Pistons pound Heat, force Game 7

Detroit cruises, 91-66

injured Wade sits out

Pro Basketball

June 05, 2005|By Avani Patel | Avani Patel,CHICAGO TRIBUNE

AUBURN HILLS, Mich. - The margin was a mirage that, at least for a moment, obscured an outcome that by the end would seem painfully obvious.

Because the Detroit Pistons, with their backs against the wall and their year on the brink, were not ready to kiss the season goodbye.

Down 3-2 to the Heat in the NBA Eastern Conference finals, the Pistons, back in the comfort of the Palace at Auburn Hills, responded with a rout, rolling to a 91-66 victory last night and forcing a Game 7 tomorrow night in Miami.

The Pistons were bolstered by the shooting of Richard Hamilton, the rebounding of Rasheed Wallace and Tayshaun Prince, and perhaps most of all, the absence of Dwyane Wade.

Hamilton finished with a game-high 24 points, a total matched by Heat center Shaquille O'Neal. Wallace and Prince had nine rebounds apiece.

"They did what they were supposed to do on their home court," O'Neal said. "Now, we have to do what we're supposed to do. Game 7 is a must game. No room for mistakes, no room for `my faults,' and everyone has to come in and do their part."

Wade, Miami's superb shooting guard, witnessed it all from the sidelines. And the Heat sorely missed the 27 points a game Wade averaged in the first five games of this series.

Wade, who strained a rib-cage muscle on his right side in the third quarter of Thursday's Game 5, was expected to decide by game time whether he could suit up. His inability to play left the Heat looking rudderless.

"I'm not doing interviews," Wade said, surrounded by friends and family, as he stood in a hallway near the loading dock.

And with that, there was to be no detailed explanation of why a strained rib muscle was too painful for Miami's emerging superstar to bear.

The game didn't begin as a blowout. At the end of the first quarter, the Pistons were nursing a one-point lead.

It would not take Detroit long to put some distance between itself and Miami. After allowing Miami to take a one-point lead 2:28 into the second quarter, Detroit scored 13 consecutive points to jump ahead 32-20.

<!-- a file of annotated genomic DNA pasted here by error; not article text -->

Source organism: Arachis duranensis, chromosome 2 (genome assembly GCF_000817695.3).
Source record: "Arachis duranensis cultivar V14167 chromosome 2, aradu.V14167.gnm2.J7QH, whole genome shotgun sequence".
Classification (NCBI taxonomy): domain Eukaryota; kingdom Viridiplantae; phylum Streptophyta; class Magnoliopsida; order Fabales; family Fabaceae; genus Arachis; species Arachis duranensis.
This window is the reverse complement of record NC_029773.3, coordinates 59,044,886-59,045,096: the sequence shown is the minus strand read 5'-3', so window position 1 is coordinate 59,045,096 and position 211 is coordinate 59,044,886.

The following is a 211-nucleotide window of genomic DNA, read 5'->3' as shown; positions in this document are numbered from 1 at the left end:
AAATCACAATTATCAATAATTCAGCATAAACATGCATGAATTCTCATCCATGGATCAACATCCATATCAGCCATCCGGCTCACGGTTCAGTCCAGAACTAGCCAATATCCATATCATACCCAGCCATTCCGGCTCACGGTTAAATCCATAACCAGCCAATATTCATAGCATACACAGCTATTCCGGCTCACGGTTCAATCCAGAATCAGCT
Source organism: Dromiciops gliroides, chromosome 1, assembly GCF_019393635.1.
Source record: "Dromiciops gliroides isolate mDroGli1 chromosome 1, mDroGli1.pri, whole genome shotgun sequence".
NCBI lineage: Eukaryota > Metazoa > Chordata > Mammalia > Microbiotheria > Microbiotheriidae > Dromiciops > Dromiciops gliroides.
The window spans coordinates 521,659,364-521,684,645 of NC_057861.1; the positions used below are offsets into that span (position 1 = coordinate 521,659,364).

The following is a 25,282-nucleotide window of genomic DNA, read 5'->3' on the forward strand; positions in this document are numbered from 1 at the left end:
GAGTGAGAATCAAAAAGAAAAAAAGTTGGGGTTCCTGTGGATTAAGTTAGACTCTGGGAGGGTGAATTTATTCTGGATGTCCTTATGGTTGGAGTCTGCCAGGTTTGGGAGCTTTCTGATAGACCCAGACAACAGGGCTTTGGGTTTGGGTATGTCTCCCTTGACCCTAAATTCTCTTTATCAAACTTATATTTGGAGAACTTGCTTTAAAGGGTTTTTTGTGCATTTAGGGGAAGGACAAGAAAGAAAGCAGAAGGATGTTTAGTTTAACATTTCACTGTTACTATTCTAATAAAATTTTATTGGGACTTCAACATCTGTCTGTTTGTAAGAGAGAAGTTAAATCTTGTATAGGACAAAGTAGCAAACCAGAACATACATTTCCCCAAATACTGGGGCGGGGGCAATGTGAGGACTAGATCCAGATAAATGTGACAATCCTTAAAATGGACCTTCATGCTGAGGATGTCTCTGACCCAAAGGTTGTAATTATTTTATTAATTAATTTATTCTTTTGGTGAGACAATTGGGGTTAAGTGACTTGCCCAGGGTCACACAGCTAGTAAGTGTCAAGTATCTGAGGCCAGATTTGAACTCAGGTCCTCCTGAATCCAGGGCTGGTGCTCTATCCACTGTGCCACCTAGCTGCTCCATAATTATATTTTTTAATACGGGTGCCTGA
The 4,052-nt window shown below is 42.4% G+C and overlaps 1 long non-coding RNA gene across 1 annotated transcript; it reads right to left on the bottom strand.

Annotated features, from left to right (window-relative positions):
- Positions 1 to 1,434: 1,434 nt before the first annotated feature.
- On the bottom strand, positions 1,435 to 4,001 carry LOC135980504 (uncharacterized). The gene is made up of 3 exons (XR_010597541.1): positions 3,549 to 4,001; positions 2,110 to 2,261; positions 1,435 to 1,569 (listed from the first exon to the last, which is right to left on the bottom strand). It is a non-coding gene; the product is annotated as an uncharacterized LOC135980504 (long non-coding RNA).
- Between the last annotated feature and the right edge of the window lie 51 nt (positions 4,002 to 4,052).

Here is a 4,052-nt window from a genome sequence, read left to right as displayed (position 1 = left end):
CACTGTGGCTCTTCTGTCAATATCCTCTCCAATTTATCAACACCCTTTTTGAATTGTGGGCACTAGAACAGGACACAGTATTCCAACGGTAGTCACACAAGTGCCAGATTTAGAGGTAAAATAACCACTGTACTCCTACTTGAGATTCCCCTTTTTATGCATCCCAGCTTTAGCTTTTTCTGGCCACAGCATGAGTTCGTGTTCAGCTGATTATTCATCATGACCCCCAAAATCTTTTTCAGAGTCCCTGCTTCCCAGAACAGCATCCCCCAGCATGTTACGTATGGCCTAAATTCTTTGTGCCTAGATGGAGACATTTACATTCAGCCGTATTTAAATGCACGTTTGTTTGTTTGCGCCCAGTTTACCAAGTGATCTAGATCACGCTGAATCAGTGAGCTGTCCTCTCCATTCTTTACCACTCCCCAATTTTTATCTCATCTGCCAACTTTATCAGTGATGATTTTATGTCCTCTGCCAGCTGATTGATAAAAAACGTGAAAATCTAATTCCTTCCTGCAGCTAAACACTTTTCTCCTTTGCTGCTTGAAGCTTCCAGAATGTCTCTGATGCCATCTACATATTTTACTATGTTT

Miami cut the advantage to 32-29 with 3:13 remaining in the second quarter, but that was as close as it would get.

Detroit turned on its afterburners, finishing the first half on a 12-3 run for a 44-32 advantage.

The Pistons, outplayed and discombobulated in Game 5, came into Game 6 with a renewed vigor, holding the Heat to the lowest playoff point total in franchise history.

"I don't know what you want me to tell you about that one, guys. We got dominated," Heat coach Stan Van Gundy said. "The biggest difference in the game is, you know, they get 22 more shots than us because we turn it over [16] times to their six, and [allow them to] get 14 offensive rebounds. I mean, you don't have a chance with that."

The Pistons dominated in almost every statistical category, outscoring Miami 30-26 in the paint, putting up 18 second-chance points to Miami's seven, and compiling 19 fast-break points to Miami's seven.

Detroit also came up with 11 steals, Miami only one.

The one thing the Pistons didn't do was significantly outshoot Miami.

"Hey, look, they only shot 41.9 percent," Van Gundy said. "Our half-court defense wasn't awful."

"I just think we had trouble taking care of the ball," O'Neal said. "We played a pretty good first quarter, but second quarter, we just had too many turnovers [five]. They got a lot of easy buckets, and they just played looser."

Miami reserve Steve Smith saw one silver lining to the Heat's performance.

"The great thing about this game is there's a Game 7, and all year we did what we did to have a Game 7 at home," Smith said.

There was no doubt the Pistons would force that Game 7, Hamilton said.

"If we didn't believe we were going to win, we shouldn't have suited up. ... We're world champions, and I think a lot of people forget that we won the championship last year," Hamilton said. "We did a really good job of coming out and playing together tonight."

The Chicago Tribune is a Tribune Publishing newspaper. The Associated Press contributed to this article.

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